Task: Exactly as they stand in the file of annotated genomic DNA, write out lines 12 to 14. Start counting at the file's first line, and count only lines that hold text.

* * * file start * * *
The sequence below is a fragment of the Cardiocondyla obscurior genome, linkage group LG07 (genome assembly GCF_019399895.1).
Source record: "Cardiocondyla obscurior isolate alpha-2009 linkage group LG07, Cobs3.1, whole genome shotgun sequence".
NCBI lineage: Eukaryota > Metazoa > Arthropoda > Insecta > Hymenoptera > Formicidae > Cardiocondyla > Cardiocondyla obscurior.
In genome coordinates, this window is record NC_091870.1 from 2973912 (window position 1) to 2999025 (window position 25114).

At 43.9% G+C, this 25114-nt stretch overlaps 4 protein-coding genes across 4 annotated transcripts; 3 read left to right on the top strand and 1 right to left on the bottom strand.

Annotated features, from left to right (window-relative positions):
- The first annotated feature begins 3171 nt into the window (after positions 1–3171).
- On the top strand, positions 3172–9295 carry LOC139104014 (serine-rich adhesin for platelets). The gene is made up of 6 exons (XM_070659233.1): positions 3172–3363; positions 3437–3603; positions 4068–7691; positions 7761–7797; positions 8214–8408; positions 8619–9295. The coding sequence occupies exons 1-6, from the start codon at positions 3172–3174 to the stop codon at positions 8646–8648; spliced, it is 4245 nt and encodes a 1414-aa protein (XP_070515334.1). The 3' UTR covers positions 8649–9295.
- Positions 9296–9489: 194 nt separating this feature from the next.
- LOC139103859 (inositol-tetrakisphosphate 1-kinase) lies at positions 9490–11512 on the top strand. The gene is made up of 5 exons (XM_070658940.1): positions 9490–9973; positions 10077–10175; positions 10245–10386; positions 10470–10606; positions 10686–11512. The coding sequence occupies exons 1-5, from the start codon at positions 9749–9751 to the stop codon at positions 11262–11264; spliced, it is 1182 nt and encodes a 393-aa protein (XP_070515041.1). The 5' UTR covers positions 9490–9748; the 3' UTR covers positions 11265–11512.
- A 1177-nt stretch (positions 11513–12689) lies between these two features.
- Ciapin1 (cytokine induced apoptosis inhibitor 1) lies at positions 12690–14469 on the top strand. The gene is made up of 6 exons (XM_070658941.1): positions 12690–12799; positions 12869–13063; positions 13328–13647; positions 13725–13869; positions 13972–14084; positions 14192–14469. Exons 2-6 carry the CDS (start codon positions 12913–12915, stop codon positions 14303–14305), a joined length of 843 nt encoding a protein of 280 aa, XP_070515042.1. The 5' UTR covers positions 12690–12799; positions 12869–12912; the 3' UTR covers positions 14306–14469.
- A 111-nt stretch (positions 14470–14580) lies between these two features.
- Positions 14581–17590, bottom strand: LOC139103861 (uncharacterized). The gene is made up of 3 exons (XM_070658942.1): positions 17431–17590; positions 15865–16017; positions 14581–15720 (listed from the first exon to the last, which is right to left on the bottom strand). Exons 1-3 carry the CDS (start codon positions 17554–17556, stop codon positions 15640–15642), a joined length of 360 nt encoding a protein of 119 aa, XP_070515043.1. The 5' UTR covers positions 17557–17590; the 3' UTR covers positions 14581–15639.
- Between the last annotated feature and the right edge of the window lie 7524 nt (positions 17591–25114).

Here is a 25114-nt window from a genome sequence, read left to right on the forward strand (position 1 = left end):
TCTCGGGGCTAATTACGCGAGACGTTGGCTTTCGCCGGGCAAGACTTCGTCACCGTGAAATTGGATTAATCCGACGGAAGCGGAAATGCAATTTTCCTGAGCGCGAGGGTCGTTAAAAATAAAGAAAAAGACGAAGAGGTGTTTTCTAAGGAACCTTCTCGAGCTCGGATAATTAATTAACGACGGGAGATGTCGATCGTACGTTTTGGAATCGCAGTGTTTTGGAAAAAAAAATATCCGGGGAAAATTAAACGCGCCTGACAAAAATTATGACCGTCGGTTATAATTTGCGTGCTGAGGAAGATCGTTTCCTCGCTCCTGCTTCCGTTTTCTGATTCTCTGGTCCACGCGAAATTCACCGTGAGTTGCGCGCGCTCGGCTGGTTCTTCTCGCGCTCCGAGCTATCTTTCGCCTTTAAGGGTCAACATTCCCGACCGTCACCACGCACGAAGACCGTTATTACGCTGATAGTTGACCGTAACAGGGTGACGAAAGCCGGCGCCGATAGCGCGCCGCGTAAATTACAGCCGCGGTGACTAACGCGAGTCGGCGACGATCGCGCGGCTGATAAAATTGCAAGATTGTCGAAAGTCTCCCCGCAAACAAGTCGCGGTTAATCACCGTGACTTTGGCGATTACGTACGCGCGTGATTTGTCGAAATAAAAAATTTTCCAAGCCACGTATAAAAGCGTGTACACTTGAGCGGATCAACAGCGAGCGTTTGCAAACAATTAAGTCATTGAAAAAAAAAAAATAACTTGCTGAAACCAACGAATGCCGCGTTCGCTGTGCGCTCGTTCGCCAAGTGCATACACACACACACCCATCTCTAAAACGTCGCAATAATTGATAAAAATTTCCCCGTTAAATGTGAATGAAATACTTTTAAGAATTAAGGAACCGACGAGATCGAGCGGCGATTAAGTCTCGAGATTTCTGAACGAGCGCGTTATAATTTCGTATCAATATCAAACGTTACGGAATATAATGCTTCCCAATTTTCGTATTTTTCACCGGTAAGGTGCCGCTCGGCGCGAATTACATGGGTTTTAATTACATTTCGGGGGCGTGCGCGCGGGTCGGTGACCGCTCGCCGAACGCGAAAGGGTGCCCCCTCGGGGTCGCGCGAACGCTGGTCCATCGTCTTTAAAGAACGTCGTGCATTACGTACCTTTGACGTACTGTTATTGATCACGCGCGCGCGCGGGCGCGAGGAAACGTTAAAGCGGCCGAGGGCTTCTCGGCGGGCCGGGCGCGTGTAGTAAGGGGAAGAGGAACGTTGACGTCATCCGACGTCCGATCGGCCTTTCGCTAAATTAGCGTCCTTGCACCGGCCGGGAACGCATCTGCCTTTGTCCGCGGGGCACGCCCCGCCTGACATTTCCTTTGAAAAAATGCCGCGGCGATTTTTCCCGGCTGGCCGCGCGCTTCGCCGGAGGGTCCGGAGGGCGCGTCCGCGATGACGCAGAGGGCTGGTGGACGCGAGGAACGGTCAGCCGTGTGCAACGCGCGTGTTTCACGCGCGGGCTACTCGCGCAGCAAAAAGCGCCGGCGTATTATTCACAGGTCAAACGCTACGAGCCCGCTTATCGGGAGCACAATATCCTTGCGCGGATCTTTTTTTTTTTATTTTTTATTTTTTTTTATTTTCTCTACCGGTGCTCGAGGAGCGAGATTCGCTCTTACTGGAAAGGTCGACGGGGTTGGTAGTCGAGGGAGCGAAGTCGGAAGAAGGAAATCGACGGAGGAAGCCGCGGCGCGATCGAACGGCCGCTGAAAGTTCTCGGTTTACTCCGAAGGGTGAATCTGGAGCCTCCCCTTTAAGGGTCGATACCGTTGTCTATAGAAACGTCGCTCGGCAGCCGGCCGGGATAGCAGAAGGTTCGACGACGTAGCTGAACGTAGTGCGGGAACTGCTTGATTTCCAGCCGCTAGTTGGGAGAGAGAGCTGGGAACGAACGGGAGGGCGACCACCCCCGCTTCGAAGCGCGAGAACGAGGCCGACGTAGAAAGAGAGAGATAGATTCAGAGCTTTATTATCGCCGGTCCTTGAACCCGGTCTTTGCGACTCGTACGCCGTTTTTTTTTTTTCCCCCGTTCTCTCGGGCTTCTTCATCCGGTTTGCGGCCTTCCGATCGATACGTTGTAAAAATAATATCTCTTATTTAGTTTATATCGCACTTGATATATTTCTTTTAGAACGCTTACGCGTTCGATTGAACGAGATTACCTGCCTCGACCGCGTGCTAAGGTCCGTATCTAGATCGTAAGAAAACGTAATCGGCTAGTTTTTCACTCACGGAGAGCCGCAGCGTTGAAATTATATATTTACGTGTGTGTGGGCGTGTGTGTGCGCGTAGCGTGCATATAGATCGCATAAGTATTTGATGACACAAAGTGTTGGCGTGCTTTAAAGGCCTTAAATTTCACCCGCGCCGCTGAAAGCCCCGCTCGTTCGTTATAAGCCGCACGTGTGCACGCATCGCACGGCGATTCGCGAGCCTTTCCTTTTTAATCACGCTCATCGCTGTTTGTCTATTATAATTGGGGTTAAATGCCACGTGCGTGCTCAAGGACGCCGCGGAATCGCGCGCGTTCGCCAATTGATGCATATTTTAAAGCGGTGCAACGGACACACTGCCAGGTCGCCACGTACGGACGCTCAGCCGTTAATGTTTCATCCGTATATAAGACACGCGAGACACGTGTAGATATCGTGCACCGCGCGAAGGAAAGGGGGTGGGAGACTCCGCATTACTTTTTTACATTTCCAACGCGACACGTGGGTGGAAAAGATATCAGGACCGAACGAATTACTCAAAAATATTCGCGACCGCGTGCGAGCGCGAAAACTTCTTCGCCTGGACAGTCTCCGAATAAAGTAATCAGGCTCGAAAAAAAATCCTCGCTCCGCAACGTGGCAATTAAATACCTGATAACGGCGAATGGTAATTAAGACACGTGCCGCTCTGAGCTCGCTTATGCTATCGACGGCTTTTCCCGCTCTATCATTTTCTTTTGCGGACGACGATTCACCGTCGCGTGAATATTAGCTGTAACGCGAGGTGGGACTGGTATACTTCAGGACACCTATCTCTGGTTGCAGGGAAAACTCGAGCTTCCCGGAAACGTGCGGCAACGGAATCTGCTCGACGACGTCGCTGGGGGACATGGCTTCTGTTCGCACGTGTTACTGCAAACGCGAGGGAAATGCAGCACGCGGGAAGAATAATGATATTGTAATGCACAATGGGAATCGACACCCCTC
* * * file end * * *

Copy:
- Ciapin1 (cytokine induced apoptosis inhibitor 1) lies at positions 12690–14469 on the top strand. The gene is made up of 6 exons (XM_070658941.1): positions 12690–12799; positions 12869–13063; positions 13328–13647; positions 13725–13869; positions 13972–14084; positions 14192–14469. Exons 2-6 carry the CDS (start codon positions 12913–12915, stop codon positions 14303–14305), a joined length of 843 nt encoding a protein of 280 aa, XP_070515042.1. The 5' UTR covers positions 12690–12799; positions 12869–12912; the 3' UTR covers positions 14306–14469.
- A 111-nt stretch (positions 14470–14580) lies between these two features.
- Positions 14581–17590, bottom strand: LOC139103861 (uncharacterized). The gene is made up of 3 exons (XM_070658942.1): positions 17431–17590; positions 15865–16017; positions 14581–15720 (listed from the first exon to the last, which is right to left on the bottom strand). Exons 1-3 carry the CDS (start codon positions 17554–17556, stop codon positions 15640–15642), a joined length of 360 nt encoding a protein of 119 aa, XP_070515043.1. The 5' UTR covers positions 17557–17590; the 3' UTR covers positions 14581–15639.